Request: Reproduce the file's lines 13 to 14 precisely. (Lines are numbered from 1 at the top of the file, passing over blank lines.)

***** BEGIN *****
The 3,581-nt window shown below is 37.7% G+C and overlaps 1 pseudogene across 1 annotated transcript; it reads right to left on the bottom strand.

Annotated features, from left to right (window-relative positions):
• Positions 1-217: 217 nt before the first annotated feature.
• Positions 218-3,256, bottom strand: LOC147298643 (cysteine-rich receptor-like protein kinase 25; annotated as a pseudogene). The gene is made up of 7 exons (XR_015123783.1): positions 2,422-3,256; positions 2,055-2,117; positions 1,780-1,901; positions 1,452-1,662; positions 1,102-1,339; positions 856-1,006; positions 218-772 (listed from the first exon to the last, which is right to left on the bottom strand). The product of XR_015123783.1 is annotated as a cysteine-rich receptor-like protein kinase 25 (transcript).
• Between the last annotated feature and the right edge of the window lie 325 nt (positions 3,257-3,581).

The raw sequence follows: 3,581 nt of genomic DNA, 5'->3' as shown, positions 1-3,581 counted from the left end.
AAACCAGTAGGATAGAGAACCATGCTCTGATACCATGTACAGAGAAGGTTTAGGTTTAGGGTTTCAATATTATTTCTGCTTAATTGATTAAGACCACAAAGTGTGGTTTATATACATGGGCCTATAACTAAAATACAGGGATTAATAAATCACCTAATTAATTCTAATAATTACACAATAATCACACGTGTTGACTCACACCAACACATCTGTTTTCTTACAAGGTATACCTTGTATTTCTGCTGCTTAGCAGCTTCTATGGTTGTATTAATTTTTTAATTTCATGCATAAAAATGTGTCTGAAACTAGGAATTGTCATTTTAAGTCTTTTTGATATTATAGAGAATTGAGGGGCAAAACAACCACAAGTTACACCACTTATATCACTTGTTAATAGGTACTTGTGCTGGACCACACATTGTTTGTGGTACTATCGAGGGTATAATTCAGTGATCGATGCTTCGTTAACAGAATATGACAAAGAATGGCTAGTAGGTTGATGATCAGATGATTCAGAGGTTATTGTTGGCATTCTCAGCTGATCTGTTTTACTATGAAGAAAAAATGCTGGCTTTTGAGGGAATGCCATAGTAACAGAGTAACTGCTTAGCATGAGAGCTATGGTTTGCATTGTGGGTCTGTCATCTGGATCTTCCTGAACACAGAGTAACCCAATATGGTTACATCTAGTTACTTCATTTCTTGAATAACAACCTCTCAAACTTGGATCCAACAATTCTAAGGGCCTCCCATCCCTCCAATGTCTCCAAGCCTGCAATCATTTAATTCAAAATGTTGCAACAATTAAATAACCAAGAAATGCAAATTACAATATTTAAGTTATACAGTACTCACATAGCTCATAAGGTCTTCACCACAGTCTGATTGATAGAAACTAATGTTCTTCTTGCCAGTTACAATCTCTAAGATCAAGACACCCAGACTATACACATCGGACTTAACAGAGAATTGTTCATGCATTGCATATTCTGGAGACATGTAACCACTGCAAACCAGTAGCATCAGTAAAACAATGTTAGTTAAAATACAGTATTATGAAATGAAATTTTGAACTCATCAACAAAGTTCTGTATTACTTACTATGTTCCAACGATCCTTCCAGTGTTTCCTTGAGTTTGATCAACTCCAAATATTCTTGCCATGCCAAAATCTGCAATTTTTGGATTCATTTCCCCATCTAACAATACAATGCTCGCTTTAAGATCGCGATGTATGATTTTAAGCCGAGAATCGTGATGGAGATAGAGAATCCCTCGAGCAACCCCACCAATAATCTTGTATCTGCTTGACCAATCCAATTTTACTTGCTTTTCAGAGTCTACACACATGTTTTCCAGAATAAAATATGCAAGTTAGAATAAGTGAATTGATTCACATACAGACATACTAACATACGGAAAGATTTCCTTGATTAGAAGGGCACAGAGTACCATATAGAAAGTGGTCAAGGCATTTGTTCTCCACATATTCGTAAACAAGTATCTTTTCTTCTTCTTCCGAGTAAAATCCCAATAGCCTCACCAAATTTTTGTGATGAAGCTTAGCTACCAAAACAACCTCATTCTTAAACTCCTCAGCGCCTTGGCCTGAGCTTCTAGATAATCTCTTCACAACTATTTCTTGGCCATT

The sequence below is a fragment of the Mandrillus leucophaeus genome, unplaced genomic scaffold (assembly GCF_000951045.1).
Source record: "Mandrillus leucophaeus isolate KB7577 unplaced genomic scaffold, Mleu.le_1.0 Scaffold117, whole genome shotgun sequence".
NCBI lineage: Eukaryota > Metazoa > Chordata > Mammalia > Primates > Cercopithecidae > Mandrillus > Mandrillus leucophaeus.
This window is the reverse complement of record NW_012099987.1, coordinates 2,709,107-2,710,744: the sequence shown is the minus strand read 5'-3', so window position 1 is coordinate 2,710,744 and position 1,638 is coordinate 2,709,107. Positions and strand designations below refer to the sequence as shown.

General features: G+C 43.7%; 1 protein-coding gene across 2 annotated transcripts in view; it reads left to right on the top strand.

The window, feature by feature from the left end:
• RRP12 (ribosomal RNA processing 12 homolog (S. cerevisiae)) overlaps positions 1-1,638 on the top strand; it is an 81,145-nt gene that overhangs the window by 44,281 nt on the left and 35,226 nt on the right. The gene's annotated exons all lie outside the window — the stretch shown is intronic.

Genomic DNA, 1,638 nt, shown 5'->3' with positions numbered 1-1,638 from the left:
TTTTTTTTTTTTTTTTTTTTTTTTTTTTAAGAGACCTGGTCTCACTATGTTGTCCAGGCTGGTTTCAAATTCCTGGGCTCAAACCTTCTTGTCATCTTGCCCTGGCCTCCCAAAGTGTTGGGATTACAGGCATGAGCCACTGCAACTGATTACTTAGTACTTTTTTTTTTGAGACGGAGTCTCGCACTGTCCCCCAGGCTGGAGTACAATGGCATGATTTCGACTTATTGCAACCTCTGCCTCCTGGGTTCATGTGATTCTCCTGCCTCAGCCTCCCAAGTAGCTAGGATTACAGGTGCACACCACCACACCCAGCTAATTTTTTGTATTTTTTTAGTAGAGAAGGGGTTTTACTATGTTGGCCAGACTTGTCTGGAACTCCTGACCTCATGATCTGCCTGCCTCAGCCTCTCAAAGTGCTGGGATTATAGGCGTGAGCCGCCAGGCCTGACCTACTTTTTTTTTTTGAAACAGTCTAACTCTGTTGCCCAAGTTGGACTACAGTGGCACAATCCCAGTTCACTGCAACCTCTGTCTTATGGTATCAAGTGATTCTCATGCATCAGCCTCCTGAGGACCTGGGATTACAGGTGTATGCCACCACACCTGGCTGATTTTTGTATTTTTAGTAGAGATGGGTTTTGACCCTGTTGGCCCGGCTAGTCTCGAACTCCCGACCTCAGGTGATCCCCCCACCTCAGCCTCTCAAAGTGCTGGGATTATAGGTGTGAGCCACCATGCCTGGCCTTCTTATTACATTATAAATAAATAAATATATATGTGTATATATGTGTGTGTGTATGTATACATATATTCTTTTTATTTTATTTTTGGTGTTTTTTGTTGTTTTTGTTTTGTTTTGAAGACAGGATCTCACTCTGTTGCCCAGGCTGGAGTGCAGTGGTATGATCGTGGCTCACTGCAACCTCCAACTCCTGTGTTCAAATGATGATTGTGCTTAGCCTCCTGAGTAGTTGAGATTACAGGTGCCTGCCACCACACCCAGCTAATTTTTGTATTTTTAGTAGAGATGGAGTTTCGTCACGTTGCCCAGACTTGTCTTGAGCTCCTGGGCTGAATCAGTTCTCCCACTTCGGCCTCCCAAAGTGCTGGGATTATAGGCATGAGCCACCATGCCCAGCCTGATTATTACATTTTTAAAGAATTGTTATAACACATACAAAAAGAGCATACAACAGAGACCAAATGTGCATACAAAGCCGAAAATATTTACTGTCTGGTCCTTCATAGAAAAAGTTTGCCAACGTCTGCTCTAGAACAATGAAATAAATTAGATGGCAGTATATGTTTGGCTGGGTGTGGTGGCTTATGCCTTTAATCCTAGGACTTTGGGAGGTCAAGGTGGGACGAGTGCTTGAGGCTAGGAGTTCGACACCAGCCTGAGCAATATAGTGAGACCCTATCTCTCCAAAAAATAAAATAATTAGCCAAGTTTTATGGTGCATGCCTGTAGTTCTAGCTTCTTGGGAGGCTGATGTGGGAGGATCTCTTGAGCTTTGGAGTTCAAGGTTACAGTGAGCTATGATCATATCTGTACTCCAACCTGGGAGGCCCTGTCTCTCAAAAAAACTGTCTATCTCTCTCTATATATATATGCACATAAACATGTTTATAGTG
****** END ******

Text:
The window, feature by feature from the left end:
• RRP12 (ribosomal RNA processing 12 homolog (S. cerevisiae)) overlaps positions 1-1,638 on the top strand; it is an 81,145-nt gene that overhangs the window by 44,281 nt on the left and 35,226 nt on the right. The gene's annotated exons all lie outside the window — the stretch shown is intronic.